Díaz: No, it doesn't. You have a whole internal catalog.
Ellis: Yeah. That's what I meant.
Díaz: I think you have it. And I think that most people don't have it. And it's something that is so natural and private to you. That it's like an encyclopedia of New York down to sidewalks and, I don't know, dress patterns and sidewalk textures. You categorize all this stuff in your drawings, but I couldn't know that from looking at the drawings. I just know that your drawings do get character out of people, out of their clothes, out of their shoes. I can tell that these elements are intensified. Everything is actually being considered.
Díaz: In a way, your drawing is very awake. Even if it's almost like a bad dream of New York. At every moment, I'm thinking about the guy dragging his feet with the flowers upside down.
Ellis: Something I’ve realized is I don't have to make any of this up. If I just pay attention, this place is so fucking crazy, anything could happen. When I first moved here, it was in the most extreme, exciting environment I'd ever been in. Being embedded in millions of people. That watercolor (Tulip Picker) was when COVID had just begun. It was around April when all the tulips blossom in the tree pits. And I saw this guy around 73rd Street and he had plucked a handful of these tulips out of the bed with one hand and he was smoking with the other. So there was this whole narrative going on I didn't understand. Then it's a pandemic and you're worried about the virus, you're avoiding people, then strangers are even more strange. It’s the unknown. The desolate city streets at the beginning of the pandemic also amplified everything. I’d think to myself "Make more drawings, make more." It was rare to see a lot of people on the street. If I saw somebody it felt like a sign that there was still life out there.
Díaz: Well, the thing is you started making work about New York before COVID started. You had this rich mine that was full of lips and noses, and COVID took that away from you with the masks, which leads me to this question: how do you feel about drawing masks?
Ellis: Well, I felt like so much of this reference material was eliminated. I care so much about the facial expressions of people, and now half of everyone’s faces are gone. But, to answer your question, I got around the mask thing.
Díaz: How did you get around it?
Ellis: It was outdoor dining. It’s the only situation where you're going to see people that you don't know with no mask sitting around eating, drinking, doing whatever. And that was where I found my observations...I almost feel like I'm reporting to myself. These drawings function like a diary to myself in 2020. Because suddenly these circus tents are erected across the street from my apartment. And people are sitting there every day, separated in these little tents. It’s so bizarre.
Díaz: How do you approach drawing from observation?
Ellis: Well, I feel like I have a delayed reaction. I'm not doing a traditional drawing from observation. Actually, I knew somebody at Hunter during my first semester, he was setting up to do plein air in the subway stations and on the side of the Holland Tunnel, outside of our building in Tribeca. I thought that was one of the most hilarious things, because it just seemed like such a precarious set up and it could all go horribly wrong. I definitely have a delayed reaction. My observation is in one moment, and then the act of drawing, this other observation happens either the next day or even way later. Possibly months later.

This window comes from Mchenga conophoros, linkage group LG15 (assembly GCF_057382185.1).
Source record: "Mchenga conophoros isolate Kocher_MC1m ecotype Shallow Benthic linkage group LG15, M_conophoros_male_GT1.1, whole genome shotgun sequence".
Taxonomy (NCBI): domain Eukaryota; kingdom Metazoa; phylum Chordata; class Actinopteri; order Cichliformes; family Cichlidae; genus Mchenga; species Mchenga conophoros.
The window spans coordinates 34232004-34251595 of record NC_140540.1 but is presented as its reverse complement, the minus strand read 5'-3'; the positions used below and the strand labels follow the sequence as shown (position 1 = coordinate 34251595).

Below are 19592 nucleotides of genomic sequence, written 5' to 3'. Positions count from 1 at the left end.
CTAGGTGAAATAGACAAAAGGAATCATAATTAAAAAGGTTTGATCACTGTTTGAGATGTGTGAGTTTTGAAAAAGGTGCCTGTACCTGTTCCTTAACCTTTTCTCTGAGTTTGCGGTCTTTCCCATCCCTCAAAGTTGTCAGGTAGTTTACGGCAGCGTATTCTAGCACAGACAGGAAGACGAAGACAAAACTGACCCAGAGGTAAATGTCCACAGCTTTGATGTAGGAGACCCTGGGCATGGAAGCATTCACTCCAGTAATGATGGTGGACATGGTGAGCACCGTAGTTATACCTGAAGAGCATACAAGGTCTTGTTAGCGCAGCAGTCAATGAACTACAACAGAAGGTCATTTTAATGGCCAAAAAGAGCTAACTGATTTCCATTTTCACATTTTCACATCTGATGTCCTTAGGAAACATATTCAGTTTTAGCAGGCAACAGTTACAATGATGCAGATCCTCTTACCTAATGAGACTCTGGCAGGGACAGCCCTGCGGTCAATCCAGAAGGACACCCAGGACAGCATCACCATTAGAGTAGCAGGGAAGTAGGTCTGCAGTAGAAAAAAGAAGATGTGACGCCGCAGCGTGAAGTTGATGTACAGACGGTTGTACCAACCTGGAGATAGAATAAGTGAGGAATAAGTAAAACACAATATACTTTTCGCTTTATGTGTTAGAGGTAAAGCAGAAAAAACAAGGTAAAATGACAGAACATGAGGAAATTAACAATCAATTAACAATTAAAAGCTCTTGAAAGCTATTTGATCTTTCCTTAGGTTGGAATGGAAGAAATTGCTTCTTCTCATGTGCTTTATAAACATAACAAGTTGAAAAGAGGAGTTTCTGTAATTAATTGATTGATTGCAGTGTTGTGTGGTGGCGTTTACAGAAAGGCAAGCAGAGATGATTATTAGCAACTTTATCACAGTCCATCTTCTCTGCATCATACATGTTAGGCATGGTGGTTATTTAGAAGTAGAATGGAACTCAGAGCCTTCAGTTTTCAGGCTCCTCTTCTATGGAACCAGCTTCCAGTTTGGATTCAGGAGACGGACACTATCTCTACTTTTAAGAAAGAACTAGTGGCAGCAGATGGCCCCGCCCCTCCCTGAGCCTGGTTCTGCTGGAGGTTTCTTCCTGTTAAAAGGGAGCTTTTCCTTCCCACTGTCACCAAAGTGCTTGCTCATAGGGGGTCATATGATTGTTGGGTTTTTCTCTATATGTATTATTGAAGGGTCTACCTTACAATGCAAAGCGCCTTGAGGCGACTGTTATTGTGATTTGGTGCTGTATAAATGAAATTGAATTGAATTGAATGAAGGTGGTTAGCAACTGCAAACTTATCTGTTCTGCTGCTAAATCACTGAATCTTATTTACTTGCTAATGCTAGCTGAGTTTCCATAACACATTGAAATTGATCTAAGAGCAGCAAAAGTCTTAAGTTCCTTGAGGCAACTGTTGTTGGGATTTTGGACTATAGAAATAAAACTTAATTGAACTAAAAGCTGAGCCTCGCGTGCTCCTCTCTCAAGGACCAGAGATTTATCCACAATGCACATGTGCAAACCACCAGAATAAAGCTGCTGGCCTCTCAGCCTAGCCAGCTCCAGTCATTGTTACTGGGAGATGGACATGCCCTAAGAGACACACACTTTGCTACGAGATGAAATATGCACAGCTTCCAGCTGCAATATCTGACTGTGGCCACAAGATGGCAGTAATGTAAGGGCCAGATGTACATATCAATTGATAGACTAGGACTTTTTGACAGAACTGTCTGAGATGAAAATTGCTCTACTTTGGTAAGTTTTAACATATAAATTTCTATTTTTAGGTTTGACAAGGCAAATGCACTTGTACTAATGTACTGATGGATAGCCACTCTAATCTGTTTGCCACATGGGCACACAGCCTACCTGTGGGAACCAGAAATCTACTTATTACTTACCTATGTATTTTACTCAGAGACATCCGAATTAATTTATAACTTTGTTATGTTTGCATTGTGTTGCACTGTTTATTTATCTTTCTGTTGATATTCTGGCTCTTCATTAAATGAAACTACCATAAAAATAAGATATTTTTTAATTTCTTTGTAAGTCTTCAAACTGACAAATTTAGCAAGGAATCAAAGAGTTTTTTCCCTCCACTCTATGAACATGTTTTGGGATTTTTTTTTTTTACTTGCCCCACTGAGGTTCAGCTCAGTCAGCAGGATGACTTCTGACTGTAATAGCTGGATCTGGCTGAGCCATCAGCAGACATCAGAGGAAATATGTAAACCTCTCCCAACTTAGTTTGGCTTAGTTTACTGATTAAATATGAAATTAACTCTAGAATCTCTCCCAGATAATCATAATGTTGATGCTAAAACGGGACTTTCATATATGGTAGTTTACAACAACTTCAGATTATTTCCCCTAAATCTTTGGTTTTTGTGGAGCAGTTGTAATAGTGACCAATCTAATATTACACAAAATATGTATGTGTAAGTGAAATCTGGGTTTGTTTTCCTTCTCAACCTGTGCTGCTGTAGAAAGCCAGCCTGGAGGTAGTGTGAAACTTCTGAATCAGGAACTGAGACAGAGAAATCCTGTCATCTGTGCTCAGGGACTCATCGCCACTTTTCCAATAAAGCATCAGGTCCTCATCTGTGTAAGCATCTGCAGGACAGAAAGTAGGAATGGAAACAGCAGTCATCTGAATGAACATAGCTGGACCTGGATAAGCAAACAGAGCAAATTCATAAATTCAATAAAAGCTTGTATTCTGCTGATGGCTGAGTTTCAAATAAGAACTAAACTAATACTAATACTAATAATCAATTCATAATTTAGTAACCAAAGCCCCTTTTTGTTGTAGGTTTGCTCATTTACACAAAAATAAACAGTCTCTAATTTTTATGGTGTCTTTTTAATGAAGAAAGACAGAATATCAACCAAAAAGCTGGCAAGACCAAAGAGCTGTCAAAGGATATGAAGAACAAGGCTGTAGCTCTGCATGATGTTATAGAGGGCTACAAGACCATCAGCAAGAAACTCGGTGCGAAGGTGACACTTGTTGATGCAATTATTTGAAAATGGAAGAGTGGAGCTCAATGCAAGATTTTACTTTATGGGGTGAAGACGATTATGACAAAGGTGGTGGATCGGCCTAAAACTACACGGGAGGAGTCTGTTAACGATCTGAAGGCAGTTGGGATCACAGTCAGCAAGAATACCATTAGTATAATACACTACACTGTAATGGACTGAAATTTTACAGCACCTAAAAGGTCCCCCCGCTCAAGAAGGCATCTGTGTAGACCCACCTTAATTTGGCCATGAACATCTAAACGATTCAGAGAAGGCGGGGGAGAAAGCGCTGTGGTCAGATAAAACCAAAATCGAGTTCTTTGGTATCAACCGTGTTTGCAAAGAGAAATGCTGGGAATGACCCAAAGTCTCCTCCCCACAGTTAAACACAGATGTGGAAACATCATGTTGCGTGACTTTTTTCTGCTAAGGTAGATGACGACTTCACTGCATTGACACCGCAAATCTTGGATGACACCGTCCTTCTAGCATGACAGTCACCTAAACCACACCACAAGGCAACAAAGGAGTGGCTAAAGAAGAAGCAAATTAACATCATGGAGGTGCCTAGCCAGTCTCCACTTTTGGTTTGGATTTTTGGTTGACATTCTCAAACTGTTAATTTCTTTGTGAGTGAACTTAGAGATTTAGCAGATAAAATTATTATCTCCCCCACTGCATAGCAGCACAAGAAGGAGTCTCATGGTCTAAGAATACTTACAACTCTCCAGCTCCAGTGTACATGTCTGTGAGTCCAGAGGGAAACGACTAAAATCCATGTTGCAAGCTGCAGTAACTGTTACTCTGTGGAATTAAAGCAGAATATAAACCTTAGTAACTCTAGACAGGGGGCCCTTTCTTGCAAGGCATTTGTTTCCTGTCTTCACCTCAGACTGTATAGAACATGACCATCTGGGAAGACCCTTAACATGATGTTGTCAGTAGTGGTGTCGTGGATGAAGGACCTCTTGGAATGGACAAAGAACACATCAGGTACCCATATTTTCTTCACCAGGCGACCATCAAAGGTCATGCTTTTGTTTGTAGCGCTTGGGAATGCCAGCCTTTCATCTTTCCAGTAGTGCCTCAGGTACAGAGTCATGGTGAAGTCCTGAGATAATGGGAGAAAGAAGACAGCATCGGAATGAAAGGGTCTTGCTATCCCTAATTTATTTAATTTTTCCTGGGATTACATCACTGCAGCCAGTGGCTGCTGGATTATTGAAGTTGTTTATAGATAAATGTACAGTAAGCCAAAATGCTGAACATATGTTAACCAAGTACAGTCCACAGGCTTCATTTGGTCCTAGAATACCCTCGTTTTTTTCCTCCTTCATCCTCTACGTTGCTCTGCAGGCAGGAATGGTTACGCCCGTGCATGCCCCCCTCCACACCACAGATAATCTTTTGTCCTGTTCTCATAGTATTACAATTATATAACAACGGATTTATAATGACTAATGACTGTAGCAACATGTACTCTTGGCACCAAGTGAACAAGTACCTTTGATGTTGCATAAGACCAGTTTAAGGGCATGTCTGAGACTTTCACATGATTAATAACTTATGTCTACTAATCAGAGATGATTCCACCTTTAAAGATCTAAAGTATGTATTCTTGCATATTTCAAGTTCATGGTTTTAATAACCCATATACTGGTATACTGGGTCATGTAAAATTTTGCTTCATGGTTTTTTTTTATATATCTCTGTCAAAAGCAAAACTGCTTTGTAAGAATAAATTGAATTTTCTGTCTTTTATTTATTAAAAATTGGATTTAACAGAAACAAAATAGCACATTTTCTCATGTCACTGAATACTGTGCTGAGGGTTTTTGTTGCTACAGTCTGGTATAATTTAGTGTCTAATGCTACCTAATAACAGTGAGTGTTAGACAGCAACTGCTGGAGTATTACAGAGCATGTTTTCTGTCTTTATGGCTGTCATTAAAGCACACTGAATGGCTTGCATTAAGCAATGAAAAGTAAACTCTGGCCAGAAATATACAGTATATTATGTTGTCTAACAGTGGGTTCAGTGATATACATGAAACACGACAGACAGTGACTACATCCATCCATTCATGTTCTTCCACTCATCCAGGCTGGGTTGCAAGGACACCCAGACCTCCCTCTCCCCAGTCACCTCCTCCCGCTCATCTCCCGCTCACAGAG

Díaz: The whole reason for doing this is to draw.
Ellis: Yes. Exactly. I have to draw.
Díaz: How do you transpose these memories into formal thoughts, into the aesthetic process of your drawing?
Ellis: Well, I have to do things over and over again. I like to start with lists so that I feel like I'm not forgetting something. I make a bunch of different thumbnails. I draw them later, but through making a surplus of these drawings, the better understanding I can gain from what I'm even doing. I have cast such a wide net that I'm not so sure how these things fit together yet.
Díaz: What about in a new drawing? What are you looking for in a single drawing?
Ellis: Well, there's a situation that lends itself to be reconstructed or exaggerated in a drawing.
Díaz: It's a story and it's also a drawing at the same time. How do you negotiate that?
Ellis: I feel like everything starts with what I'm observing in the moment, and I see a situation and somehow it sticks.
Díaz: Does it also stick like composition?
Ellis: Yes, it sticks compositionally. That's what I was trying to figure out. When I go to the blank paper, I'm dumping out that memory of the situation onto the paper, and I just fall into these compositions. Then I'm thinking about texture, clothing, facial expressions and other ways to tell the story. Like, I need this guy's head to be really huge and nasty. I need his denim jeans to be really disheveled, or I need this mom's puffy coat to just have that Patagonia look.
Pablo Mariano Díaz (b. 1983, Camagüey, Cuba) is a mixed media painter living in New York. He received a BFA from The Cooper Union School of Art in 2006 and a MFA from Hunter College in 2018. In 2016, he received the Kossak Travel Grant to study fresco painting in Pompeii and the Convent of San Marco. Díaz teaches drawing and mixed media at The Cooper Union (New York). Currently he is a resident of the Hercules Art Studio Program.
Maggie Ellis (b. 1991, Loganville, Georgia) is a Bronx-based artist. She received her BFA from Savannah College of Art and Design in 2014 and her MFA from Hunter College in 2017. In 2016, she received a Kossak Travel Grant where she spent two months camping and plein air painting on the Withlacooche River in North Florida. In 2017, she attended the Skowhegan School of Painting and Sculpture. She was recently featured in an article, “My Studio in the Bronx” in New York Magazine.